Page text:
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Featured Project

Spreading the Word on the History of African American Religion

February 28, 2017 | By Andrea Jackson, Christine Wiseman, and Jessica Leming (Atlanta University Center Robert W. Woodruff Library)

In 2015, NEH awarded a grant to the Atlanta University Center (AUC) Robert W. Woodruff Library to support the arrangement, description, and selected digitization of unique materials documenting the history of African American religion from the late 19th to early 21st centuries.  The items being digitized include over 2,000 photographs and more than 1,100 audio and video recordings, including interviews with prominent figures in the religious community and civil rights movement.  They are available through the project’s website. This grant was made through NEH’s Humanities Collections and Reference Resources program, which supports a variety of activities associated with preserving and creating access to valuable sources for research, education, and public programming and use.

Last summer, I had the privilege of visiting the AUC Woodruff Library  in Atlanta and meeting members of the Library’s administration and staff of the Archives Research Center, including, Andrea Jackson, Christine Wiseman, and Jessica Leming, who are overseeing and carrying out this important project.  For this feature article, we wanted to give them the opportunity to discuss the endeavor in their own words; we’re exceedingly grateful for the information they’ve provided.  As Black History Month comes to a close, we’re pleased to present this profile highlighting the significance of religion in African American community life. 

 - Joel Wurl, Division of Preservation and Access

NEH:  Among the many special collections that the AUC’s Archives Research Center holds, how did you arrive at the decision to concentrate on these sources?

AUC staff:  The AUC Woodruff Library’s Archives Research Center has several collections related to African American religion that were processed but underutilized, or unprocessed and inaccessible to the public.  Many of these collections include audio and visual recordings which needed attention, preservation due to inherent deterioration, and reformatting due to obsolescence of technology to enable research and scholarship.  As we considered the breadth and depth of these holdings, we counted fourteen archival and manuscript collections with historical significance related to the study of religion, which needed processing to be made more broadly accessible.  We believed these collections – collectively as the “Spreading the Word” project – would greatly contribute to emerging scholarship on African American religion, as well as strengthen research, teaching and learning of humanities materials ranging from the late 19th to the early 21st century.  One of our member institutions – the Interdenominational Theological Center – is a graduate-level institution educating future ministers, seminarians, and religion scholars, and we recognized that these resources could be invaluable to their curriculum, as well as that of the other institutions. The collections were perfect for NEH funding as the AUC Woodruff Library is the owner of these donated collections, and there are no restrictions to the use and access of these materials. The collections also complement additional materials related to religion – and other humanities disciplines such as sociology, philosophy, and history – which are currently accessible for research in the Archives Research Center.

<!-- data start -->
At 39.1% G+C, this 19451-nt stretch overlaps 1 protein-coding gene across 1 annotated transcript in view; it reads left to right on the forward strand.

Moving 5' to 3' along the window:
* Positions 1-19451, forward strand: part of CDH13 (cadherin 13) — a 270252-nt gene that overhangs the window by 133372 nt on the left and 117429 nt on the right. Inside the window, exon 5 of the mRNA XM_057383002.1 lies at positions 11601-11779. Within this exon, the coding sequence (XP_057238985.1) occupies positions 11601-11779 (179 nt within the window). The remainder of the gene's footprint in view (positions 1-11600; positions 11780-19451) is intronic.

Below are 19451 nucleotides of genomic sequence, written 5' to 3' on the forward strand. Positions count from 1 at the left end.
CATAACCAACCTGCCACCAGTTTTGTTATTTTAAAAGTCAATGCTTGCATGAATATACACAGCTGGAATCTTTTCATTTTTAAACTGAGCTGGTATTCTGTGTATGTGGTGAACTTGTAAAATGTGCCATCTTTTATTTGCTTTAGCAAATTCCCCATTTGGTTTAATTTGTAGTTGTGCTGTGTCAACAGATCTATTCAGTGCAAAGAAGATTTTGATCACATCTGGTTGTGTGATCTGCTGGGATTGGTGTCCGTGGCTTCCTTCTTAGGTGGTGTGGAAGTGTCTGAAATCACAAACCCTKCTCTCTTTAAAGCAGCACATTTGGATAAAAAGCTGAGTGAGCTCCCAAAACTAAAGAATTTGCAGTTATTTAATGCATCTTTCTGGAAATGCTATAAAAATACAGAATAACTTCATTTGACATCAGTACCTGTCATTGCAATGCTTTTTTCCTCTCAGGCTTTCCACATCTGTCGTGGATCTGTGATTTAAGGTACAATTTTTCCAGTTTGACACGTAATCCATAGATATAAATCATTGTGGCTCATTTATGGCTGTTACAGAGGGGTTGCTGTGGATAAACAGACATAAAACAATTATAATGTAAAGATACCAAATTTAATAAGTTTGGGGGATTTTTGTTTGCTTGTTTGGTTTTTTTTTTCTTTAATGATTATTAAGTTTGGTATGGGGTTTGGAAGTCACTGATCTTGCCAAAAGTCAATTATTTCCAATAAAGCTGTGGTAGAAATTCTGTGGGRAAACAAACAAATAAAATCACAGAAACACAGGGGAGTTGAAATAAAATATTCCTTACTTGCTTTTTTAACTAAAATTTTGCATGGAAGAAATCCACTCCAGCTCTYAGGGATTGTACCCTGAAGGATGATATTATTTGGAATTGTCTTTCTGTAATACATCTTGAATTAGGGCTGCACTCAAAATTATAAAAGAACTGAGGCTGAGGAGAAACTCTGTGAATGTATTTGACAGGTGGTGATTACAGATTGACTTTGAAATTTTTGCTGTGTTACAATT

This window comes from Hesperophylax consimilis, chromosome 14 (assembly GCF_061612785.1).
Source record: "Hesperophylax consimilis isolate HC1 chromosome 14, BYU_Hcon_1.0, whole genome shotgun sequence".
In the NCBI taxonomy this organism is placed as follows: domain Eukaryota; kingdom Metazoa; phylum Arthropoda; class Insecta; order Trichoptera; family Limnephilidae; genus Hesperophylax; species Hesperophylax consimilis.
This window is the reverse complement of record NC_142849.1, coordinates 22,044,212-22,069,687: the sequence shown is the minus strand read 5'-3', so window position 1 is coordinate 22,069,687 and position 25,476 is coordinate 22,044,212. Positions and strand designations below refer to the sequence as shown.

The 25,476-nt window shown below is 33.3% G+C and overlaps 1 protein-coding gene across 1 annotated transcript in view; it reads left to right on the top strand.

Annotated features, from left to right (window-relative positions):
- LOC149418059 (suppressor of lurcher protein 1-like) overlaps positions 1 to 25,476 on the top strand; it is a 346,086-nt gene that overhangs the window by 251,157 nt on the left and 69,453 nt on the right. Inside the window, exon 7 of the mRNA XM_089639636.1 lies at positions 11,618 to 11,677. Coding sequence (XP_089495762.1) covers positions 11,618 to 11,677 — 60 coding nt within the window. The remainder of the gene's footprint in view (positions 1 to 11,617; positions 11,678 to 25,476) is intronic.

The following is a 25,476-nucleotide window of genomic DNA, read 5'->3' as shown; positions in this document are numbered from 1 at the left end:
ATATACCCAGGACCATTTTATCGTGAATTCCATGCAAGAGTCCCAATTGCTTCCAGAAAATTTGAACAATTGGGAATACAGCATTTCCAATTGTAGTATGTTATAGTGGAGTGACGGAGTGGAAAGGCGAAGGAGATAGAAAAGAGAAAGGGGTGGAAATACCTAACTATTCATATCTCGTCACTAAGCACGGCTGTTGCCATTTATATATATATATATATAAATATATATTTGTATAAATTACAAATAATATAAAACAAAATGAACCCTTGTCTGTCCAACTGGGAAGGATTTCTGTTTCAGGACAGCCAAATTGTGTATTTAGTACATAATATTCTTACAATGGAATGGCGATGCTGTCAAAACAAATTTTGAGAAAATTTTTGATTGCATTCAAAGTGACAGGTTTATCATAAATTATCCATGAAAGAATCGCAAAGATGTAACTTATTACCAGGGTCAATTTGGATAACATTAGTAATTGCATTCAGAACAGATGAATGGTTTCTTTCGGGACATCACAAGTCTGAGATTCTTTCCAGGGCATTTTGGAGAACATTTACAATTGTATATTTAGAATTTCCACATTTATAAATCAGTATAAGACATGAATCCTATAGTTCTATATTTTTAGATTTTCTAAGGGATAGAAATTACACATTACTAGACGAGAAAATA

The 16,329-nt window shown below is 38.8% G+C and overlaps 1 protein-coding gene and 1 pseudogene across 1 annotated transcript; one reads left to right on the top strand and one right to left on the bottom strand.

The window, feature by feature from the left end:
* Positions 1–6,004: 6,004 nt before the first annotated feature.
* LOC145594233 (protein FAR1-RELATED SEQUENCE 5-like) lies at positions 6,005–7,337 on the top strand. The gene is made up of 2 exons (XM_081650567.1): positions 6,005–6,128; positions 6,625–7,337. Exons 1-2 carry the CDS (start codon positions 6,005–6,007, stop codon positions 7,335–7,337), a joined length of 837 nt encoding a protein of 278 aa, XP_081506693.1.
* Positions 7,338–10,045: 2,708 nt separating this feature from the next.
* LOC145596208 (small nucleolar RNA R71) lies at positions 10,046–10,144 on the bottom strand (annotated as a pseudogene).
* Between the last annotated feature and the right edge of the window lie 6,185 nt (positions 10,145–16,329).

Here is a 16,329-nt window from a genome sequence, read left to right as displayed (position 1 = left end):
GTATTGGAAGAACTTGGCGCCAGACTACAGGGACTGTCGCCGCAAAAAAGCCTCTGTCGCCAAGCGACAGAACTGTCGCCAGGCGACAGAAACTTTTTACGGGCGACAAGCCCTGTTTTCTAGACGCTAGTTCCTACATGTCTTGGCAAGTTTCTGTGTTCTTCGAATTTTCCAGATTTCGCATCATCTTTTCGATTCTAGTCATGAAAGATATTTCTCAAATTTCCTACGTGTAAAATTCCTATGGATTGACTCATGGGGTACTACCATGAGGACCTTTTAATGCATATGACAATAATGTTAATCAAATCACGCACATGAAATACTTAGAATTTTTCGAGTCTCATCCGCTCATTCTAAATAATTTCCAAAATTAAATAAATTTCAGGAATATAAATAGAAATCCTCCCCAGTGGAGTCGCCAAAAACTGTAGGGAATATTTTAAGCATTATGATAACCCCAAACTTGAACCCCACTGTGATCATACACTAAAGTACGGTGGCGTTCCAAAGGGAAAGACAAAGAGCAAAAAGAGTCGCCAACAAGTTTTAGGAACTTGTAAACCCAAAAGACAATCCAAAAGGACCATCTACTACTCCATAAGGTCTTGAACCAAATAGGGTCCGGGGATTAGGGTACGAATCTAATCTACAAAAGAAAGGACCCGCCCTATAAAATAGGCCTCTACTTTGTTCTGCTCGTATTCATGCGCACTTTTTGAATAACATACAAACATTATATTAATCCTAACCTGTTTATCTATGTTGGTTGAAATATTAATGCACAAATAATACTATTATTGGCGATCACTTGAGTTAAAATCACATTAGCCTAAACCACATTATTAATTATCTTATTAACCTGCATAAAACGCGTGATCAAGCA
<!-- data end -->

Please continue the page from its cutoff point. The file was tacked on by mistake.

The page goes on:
NEH:  What are a few of the highlights in these collections that really stand out (including any unexpected discoveries or items that staff members personally have found to be extraordinary)?